January 18, 2012

What we could learn from Warner

Far from being the downfall of Test match technique, T20 may actually help batsmen get into good habits for the long form
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On Sunday, I fly to Adelaide for the fourth Test between India and Australia. I'm due to arrive just in time for the first ball. I hope the plane isn't late: David Warner might have scored a hundred by lunch.

In smashing 180 off 159 balls in Perth, Warner proved quite a few people wrong - not least those who said that Twenty20 would never produce a Test cricketer. Warner, of course, played T20 for Australia and in the IPL long before making the step-up to Test cricket - well, I suppose it's up to him to judge whether it's a step up.

We've all heard the arguments against the Warner career path: that T20 ruins technique rather than developing it, that you have to learn to bat properly before you can learn to smash it, walk before you can run etc.

But the naysayers may be wrong. The Warner story reveals deep truths about how players bat at their best. In fact, I think it is time we reconsidered the whole question of what constitutes good technique.

Cricket gets itself in a tangle about the word. In football, technique is short-hand for skill. Pundits explain how Cesc Fabregas' brilliant technique allows him to make the killer pass or eye-catching volley. Technique is not the enemy of flair and self-expression: it is the necessary pre-requisite. "Technique is freedom," argued the ballet dancer Vaslav Nijinsky.

Sadly, the word "technique" in cricket is often used as short-hand for controlled batsmanship, even introspection. It is true that some great technicians are very controlled players (think of Rahul Dravid - though even he plays best technically when he is positive). But it is not compulsory that good technique has to be accompanied by caution or repression. After all, Adam Gilchrist had a wonderful technique: there is no other explanation for how he managed to hit the ball in the middle of the bat quite so consistently.

In fact, good technique has a very straightforward definition: it is the simplest, most efficient way of doing something.

Andre Agassi had near-perfect technique on his groundstrokes. He could hit with exceptional power and consistency. How did he learn this technique? When Agassi was a boy, his father used to get him to hit thousands of tennis balls as hard and as cleanly as possible. "Hit it, Andre!" That was the essence of his coaching. If you learn how to hit the ball hard in the middle of the racket, you have to move your body and feet into the right positions to do so. In the same way, Jack Nicklaus summed up his approach to learning golf: "First, hit it hard. Then we'll worry about getting it in the hole."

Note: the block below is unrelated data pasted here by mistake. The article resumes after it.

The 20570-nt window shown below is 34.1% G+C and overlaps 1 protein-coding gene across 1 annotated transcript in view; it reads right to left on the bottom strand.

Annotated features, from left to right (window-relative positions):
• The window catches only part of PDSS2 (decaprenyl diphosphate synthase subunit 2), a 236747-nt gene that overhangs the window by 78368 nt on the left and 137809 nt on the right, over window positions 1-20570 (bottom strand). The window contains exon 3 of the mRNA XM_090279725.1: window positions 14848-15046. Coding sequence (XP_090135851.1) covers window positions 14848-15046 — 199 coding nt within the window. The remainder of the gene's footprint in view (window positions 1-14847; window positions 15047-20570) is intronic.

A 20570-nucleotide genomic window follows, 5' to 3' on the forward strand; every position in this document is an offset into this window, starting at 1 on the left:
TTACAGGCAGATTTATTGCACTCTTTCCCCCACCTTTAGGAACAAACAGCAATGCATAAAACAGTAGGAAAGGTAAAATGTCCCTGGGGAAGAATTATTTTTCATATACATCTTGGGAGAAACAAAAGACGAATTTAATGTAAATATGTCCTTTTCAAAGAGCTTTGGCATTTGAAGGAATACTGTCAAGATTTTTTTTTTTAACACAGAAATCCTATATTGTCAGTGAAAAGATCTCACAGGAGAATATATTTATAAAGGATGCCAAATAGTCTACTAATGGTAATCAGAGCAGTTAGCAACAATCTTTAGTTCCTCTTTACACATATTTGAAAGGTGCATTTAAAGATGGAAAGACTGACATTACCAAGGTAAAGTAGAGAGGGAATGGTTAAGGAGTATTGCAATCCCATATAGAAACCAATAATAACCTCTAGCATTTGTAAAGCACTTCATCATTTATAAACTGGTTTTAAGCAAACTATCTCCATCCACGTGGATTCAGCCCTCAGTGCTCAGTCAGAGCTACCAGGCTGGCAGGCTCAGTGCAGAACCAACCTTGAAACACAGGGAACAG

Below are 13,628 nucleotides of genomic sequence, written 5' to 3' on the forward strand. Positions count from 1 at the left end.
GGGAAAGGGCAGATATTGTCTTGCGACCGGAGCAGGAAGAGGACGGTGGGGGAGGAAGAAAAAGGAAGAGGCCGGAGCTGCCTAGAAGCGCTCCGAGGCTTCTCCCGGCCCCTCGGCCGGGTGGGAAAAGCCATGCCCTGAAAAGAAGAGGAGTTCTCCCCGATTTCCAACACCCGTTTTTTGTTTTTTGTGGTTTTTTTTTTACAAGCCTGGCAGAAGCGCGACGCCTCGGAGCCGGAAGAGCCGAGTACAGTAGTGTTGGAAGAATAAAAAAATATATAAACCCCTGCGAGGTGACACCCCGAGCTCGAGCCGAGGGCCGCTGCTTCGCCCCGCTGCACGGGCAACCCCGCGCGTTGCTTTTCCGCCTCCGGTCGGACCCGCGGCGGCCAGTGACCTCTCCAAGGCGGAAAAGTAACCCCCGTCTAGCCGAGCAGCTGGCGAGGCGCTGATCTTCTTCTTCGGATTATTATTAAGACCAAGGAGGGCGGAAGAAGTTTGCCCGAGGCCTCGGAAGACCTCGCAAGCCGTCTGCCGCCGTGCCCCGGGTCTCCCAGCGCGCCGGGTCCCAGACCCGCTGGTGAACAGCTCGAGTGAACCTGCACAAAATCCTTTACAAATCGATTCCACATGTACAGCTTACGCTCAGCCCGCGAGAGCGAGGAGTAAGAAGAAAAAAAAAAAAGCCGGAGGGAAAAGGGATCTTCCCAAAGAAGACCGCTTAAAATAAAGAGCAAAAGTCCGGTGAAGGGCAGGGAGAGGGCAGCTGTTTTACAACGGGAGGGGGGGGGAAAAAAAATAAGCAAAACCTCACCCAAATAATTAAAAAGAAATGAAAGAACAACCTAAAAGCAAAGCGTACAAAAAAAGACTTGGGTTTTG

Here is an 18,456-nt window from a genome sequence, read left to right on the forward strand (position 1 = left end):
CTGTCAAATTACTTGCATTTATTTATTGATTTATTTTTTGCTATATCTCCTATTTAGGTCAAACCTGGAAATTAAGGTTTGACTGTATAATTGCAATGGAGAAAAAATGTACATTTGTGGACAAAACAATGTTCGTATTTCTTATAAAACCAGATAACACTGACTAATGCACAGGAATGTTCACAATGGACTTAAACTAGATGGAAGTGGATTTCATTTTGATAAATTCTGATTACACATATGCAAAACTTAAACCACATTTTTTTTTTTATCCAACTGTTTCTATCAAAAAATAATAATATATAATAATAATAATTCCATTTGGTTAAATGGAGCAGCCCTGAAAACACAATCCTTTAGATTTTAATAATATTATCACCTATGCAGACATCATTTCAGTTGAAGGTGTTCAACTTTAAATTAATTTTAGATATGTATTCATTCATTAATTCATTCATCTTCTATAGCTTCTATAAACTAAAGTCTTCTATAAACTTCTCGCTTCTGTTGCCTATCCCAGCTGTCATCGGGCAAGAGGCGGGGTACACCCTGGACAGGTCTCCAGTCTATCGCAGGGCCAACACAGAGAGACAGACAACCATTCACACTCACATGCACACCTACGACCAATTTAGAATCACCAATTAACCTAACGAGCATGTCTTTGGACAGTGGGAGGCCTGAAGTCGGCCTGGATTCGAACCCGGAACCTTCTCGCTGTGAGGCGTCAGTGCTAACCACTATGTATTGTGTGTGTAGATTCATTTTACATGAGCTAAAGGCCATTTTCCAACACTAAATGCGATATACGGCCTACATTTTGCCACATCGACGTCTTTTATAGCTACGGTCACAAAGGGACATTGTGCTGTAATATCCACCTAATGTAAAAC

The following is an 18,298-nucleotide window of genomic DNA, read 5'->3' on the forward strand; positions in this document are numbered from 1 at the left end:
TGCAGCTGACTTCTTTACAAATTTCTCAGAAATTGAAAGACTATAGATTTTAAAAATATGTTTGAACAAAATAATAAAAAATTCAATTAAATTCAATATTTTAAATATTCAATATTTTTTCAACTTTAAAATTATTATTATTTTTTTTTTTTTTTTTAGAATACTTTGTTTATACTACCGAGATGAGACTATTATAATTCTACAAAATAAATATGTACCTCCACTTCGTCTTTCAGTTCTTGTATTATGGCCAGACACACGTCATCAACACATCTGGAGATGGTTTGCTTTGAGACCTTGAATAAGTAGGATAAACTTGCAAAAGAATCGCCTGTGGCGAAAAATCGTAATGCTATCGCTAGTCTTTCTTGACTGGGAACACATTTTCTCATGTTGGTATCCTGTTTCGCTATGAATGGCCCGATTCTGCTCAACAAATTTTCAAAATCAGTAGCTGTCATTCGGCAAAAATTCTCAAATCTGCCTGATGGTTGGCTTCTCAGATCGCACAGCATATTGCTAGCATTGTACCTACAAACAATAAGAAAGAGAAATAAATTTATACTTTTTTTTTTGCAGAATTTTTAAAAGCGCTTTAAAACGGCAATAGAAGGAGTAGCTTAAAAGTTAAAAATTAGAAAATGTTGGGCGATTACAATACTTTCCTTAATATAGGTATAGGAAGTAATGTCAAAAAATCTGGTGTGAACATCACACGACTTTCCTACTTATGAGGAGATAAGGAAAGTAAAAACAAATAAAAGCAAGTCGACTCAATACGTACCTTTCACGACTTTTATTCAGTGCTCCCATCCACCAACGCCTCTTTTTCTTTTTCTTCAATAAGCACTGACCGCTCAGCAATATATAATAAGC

I should have remembered Agassi and Nicklaus when I was out of form as a batsman and needed to go back to basics. Not only did I suffer prolonged periods of bad form, I would often get out in similar ways - nicking off to the slips, or getting trapped lbw. There were usually plenty of theories about what I was doing wrong. As one coach memorably put it to me, "If you stop getting caught and lbw, you'll be a top player." Er, yes: it would take great ingenuity to get bowled or run out throughout your career!

Many coaches tried to persuade me to change my shot selection. But that rarely helped. When I was nicking off, it was usually because I was driving badly rather than driving at the wrong ball. And I was a far less good player when I was knocked off my instinct to play positively. I came to realise that good form was a very simple issue, almost binary - like a switch that just needed to be clicked back on.

Here comes the difficult part that used to get me into trouble. I learnt that the best way to click the switch back on, to get back into the groove of playing well, was to practise driving on the up. You've probably guessed why it got me in trouble. Imagine a situation in which I had failed three or four times in a row, each time caught in the slips, and the coach walks into the nets and sees me…practising drives! I'd sense him thinking: "Doesn't he ever learn?"

But I knew what worked for me, and I think there are good reasons why it worked. To play at my best, I needed to get into good positions to attack. Why? Because when I was in position to attack, I was inevitably in a good position also to defend. But when I set out my stall to play a defensive shot - before the ball was even bowled - then I not only attacked badly, I also defended badly. Having the intention of defending caused me to be passive and late in my movements. The shot would almost happen to me, rather than me determining the shot.

To play at my best, I needed to get into good positions to attack. Why? Because when I was in position to attack, I was inevitably in a good position also to defend

On the other hand, having the intention of attacking was a win-win: I defended and attacked better. I would set myself to play positively, which had the effect of giving me more time at every stage of the shot.